How Stress Affects Our Skin

Chronic stress—when our system is flushed with stress hormones like cortisol daily for weeks, months or even years on end—means our skin consistently misses out on the nutrients and oxygen it needs to build healthy new baby cells deep in the dermis. But this isn’t the only effect stress can have on our complexion. Stress can also:

  • Contribute to acne and skin breakouts as excess cortisol can trigger an overproduction of sebum, leading to clogged pores and skin congestion. Cortisol can also slow our digestion, meaning that we absorb fewer nutrients from our food, can become constipated and as excess waste is reabsorbed into our bloodstream, our skin is often required to pick up the slack and try and expel these toxins through our skin. The result: congested, acne-prone skin.
  • Exacerbate glycation, damaging collagen and elastin—the proteins that keep our skin looking youthful, plump, smooth and strong—and contributing to fine lines and wrinkles.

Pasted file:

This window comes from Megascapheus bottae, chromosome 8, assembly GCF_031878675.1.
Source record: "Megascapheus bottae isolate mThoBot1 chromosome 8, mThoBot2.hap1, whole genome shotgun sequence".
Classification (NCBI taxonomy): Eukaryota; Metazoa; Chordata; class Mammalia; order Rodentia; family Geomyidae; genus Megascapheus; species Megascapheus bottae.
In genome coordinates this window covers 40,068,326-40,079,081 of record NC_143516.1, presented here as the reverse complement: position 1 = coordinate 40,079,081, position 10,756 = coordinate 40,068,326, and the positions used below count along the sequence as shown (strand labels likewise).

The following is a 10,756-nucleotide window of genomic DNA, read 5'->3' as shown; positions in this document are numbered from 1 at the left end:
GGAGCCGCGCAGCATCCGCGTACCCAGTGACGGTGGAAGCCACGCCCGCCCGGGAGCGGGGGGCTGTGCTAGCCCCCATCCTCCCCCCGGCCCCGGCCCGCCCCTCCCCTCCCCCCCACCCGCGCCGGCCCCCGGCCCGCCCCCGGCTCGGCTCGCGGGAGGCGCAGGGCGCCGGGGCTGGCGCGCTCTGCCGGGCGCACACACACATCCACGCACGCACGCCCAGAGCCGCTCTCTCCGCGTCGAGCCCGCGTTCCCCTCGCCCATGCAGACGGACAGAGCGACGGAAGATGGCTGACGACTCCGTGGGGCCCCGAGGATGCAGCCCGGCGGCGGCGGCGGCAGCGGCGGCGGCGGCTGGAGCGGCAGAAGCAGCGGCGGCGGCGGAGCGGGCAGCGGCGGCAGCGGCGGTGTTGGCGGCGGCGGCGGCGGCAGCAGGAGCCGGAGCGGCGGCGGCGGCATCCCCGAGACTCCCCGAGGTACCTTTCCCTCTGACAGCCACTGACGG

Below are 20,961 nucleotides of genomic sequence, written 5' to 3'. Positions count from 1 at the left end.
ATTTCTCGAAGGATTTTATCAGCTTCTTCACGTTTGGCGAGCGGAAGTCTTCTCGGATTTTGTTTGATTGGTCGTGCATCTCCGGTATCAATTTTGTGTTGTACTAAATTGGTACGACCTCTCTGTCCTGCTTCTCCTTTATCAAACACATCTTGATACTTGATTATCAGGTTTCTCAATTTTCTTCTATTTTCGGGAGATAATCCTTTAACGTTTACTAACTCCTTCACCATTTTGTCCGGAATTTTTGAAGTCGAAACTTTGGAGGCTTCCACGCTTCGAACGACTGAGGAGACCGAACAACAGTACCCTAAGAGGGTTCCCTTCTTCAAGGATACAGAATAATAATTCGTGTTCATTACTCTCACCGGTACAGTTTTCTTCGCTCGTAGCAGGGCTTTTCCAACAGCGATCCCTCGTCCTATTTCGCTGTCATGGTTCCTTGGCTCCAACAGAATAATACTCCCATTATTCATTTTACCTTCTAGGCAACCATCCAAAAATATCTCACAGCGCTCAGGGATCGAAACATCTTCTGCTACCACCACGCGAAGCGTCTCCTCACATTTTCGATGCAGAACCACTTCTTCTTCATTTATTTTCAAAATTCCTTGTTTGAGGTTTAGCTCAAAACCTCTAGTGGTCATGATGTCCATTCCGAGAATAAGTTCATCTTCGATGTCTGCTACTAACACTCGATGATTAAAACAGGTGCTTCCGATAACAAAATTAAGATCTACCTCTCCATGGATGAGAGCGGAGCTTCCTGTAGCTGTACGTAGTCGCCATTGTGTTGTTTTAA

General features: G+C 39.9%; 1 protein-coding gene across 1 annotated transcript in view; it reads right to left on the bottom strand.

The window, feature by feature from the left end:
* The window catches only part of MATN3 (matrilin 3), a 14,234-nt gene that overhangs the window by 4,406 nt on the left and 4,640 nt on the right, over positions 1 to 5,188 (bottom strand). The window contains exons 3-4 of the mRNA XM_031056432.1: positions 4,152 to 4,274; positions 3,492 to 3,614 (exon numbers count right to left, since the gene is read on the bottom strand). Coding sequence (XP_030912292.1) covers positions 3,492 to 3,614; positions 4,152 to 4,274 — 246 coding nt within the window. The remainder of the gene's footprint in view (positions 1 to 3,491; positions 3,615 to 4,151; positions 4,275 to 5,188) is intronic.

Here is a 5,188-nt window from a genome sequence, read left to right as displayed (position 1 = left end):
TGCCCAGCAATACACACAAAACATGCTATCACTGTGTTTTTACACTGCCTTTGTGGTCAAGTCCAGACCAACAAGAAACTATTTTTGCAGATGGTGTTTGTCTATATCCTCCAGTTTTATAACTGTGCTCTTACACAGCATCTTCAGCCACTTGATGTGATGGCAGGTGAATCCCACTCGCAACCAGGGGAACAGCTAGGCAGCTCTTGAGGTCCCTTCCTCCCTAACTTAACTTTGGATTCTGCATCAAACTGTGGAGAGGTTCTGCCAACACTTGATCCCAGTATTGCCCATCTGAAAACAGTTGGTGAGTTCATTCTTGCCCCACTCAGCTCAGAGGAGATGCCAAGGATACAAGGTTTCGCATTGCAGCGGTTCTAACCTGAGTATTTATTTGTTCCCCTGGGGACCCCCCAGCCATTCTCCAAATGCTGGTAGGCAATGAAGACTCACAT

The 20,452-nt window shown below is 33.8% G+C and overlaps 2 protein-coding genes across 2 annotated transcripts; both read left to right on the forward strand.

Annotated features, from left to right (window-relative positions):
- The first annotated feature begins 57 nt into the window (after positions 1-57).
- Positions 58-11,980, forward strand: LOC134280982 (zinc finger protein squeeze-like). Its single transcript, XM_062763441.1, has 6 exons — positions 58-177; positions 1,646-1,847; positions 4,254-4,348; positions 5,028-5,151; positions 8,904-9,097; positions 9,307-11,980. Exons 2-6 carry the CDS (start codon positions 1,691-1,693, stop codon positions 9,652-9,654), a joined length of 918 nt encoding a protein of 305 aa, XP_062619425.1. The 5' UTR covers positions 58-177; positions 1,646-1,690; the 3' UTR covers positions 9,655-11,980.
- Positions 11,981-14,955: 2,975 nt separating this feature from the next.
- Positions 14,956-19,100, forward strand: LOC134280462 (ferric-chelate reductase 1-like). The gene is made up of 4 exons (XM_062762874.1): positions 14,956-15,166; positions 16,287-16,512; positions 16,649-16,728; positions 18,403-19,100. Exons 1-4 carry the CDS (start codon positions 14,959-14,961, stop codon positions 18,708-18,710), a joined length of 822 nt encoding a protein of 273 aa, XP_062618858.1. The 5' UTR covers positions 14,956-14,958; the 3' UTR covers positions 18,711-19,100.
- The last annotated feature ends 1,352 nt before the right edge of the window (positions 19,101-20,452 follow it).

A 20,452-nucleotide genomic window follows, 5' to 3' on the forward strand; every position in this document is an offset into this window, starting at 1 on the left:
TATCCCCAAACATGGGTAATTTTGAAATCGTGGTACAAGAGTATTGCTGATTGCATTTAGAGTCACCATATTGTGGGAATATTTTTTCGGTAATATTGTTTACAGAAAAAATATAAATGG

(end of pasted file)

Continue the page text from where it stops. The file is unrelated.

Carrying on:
• Trigger inflammatory skin conditions including eczema (dermatitis), acne and psoriasis—which in itself can become a vicious cycle as these skin conditions can be the cause of stress, while also being triggered by stress.
  • Impair our immune system and our skin’s ability to defend itself from pathogens, infections and external stressors. Reduced blood flow to the skin also means impaired lymphatic drainage—further compromising our immunity—but also contributing to dark under-eye circles and puffiness.
  • Speed up the ageing process by not only damaging our skin’s ability to store water—leading to dehydrated, dull skin—but excess stress is also responsible for the production of free radicals, harmful compounds that damage the skin's matrix as well as our DNA—speeding up the ageing process.

How To Combat Stress For Glowing Skin

As you can see, it’s essential to manage our stress levels—not only for our overall health and wellness—but for the sake of our skin as well. As our largest organ, we need to take care of our skin by learning to better manage our response to perceived stressors and help to prevent our fight or flight response from being triggered unnecessarily.

The best ways to combat stress include: